Guilford to look at budget again
Published: Thursday, April 23, 2009
By Rachael Scarborough King, Register Staff
GUILFORD — The Board of Finance has scheduled a meeting for Monday to discuss the town budget after voters rejected a $77.12 million 2009-10 proposal at referendum this week.
Officials also announced Wednesday that the town will return to using five polling locations, after all voting took place at Fire Headquarters for the past two referendums.
The Board of Finance did not make any changes to the Board of Selectmen’s and Board of Education’s recommended budgets last month before sending the proposals to town meeting and referendum. With the budget failing by a vote of 2,727 to 2,262 Tuesday, the package will return to the finance board, which will make changes before sending the budget back to voters.
The proposed budget would have increased the tax rate by nearly 7 percent, to $20.51 per $1,000 of assessed value from the current rate of $19.19 per $1,000. The town had put forward a $27.28 million budget, while the school district’s portion accounted for $49.84 million.
The $77.12 million budget represented a 2.2 percent increase overall from the 2008-09 fiscal year, which ends June 30. Last year, voters approved a $75.5 million budget with a 5.72 percent rise from the 2007-08 budget.
Voter turnout nearly doubled this year, with 31 percent of voters participating, up from 17 percent in 2008.
In a press release Wednesday, First Selectman Carl Balestracci said that voting in future referenda will take place at all five polling locations, which were last used in the November presidential election. The move is in response to the high turnout, Balestracci said in the statement.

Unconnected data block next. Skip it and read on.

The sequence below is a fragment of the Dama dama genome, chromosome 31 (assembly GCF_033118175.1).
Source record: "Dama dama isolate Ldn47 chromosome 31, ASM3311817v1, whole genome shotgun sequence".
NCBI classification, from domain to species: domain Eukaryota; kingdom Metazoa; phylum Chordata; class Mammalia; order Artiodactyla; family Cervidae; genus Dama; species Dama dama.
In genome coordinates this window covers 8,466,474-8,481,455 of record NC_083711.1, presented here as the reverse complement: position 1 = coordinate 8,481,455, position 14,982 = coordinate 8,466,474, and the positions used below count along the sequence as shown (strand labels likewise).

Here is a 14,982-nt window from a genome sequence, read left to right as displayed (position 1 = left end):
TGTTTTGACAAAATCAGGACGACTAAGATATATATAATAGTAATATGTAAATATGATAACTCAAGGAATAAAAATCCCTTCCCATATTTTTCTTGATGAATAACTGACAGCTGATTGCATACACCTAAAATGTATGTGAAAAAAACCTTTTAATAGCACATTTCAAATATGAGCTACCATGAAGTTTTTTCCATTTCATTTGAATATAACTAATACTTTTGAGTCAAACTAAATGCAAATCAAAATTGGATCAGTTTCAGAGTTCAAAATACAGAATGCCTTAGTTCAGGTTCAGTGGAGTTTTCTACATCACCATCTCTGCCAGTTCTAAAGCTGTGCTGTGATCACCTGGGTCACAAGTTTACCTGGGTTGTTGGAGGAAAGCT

An election at the central polling location costs between $5,000 and $6,000, while one at all of the locations costs about $11,000 total, according to the Registrar of Voters’ office.
Balestracci said Tuesday night that he has been in discussions with the town unions about concessions, possibly including a wage freeze for the coming fiscal year. Balestracci said a wage freeze would save about $450,000 for the town and $1.2 million for the Board of Education.
Superintendent of Schools Thomas Forcella said the Board of Education has also had talks with the teachers’ union about concessions.
“I’m sure those conversations will continue now that there’s been this negative vote,” he said.
But Forcella added that he thinks layoffs are likely following the budget rejection. The nearly 3.5 percent increase over the current fiscal year in the school district’s proposed budget was made up of negotiated salary increases and special education tuition, Forcella said.
Selectwoman Cynthia Cartier said she hoped that the town could work with employees to avoid layoffs. She added that she had voted “with reservations” for the budget when the Board of Selectmen sent it to the Board of Finance, and she was not surprised that it failed.
“The 7 percent (projected increase in the tax rate) was just too much right now. It was too much to bear for people in our community losing their jobs,” Cartier said. “The other thing was the fact that people are concerned with 7 percent this year, what’s going to happen next year — 10, 15 percent?”
Resident Doug Newman said he voted against the budget because he felt the tax increase was “too much to ask the taxpayers to swallow in this economic climate.”
Marian Breeze, a resident who made phone calls and put up fliers in favor of passing the budget, said that she was disappointed with the results but understood voters’ concerns. She noted that voters approved $2.55 million in school improvements through bonding resolutions, while rejecting an appropriation of $810,000 for new fire and public works trucks.